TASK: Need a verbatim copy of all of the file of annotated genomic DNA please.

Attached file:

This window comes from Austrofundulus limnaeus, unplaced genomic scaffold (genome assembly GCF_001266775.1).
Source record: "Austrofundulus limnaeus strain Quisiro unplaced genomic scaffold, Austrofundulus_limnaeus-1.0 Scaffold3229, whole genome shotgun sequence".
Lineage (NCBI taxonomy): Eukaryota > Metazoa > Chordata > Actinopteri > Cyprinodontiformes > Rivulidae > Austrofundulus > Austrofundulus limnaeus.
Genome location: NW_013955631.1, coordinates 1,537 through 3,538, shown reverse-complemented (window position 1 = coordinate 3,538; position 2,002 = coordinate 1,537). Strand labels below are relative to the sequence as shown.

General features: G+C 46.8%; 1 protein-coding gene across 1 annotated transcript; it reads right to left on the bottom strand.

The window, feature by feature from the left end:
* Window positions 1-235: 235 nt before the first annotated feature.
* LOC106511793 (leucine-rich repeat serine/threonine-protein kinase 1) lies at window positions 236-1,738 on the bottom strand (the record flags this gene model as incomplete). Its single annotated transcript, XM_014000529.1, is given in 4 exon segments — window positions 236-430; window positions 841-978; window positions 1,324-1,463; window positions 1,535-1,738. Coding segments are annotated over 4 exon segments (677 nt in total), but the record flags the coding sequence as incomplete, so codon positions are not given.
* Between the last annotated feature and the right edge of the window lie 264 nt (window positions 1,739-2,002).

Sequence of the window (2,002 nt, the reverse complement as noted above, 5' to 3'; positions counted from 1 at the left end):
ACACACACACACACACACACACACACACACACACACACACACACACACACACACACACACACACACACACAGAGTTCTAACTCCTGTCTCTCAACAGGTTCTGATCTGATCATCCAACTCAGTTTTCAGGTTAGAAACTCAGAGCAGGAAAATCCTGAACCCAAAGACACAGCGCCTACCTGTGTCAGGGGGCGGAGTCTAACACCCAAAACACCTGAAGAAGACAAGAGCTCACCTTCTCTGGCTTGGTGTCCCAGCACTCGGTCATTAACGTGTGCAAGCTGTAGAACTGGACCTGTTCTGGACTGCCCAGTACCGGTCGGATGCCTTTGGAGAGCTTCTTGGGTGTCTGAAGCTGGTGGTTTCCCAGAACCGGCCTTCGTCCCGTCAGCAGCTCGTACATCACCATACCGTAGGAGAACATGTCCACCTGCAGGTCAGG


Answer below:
This window comes from Austrofundulus limnaeus, unplaced genomic scaffold (genome assembly GCF_001266775.1).
Source record: "Austrofundulus limnaeus strain Quisiro unplaced genomic scaffold, Austrofundulus_limnaeus-1.0 Scaffold3229, whole genome shotgun sequence".
Lineage (NCBI taxonomy): Eukaryota > Metazoa > Chordata > Actinopteri > Cyprinodontiformes > Rivulidae > Austrofundulus > Austrofundulus limnaeus.
Genome location: NW_013955631.1, coordinates 1,537 through 3,538, shown reverse-complemented (window position 1 = coordinate 3,538; position 2,002 = coordinate 1,537). Strand labels below are relative to the sequence as shown.

General features: G+C 46.8%; 1 protein-coding gene across 1 annotated transcript; it reads right to left on the bottom strand.

The window, feature by feature from the left end:
* Window positions 1-235: 235 nt before the first annotated feature.
* LOC106511793 (leucine-rich repeat serine/threonine-protein kinase 1) lies at window positions 236-1,738 on the bottom strand (the record flags this gene model as incomplete). Its single annotated transcript, XM_014000529.1, is given in 4 exon segments — window positions 236-430; window positions 841-978; window positions 1,324-1,463; window positions 1,535-1,738. Coding segments are annotated over 4 exon segments (677 nt in total), but the record flags the coding sequence as incomplete, so codon positions are not given.
* Between the last annotated feature and the right edge of the window lie 264 nt (window positions 1,739-2,002).

Sequence of the window (2,002 nt, the reverse complement as noted above, 5' to 3'; positions counted from 1 at the left end):
ACACACACACACACACACACACACACACACACACACACACACACACACACACACACACACACACACACACAGAGTTCTAACTCCTGTCTCTCAACAGGTTCTGATCTGATCATCCAACTCAGTTTTCAGGTTAGAAACTCAGAGCAGGAAAATCCTGAACCCAAAGACACAGCGCCTACCTGTGTCAGGGGGCGGAGTCTAACACCCAAAACACCTGAAGAAGACAAGAGCTCACCTTCTCTGGCTTGGTGTCCCAGCACTCGGTCATTAACGTGTGCAAGCTGTAGAACTGGACCTGTTCTGGACTGCCCAGTACCGGTCGGATGCCTTTGGAGAGCTTCTTGGGTGTCTGAAGCTGGTGGTTTCCCAGAACCGGCCTTCGTCCCGTCAGCAGCTCGTACATCACCATACCGTAGGAGAACATGTCCACCTGCAGGTCAGG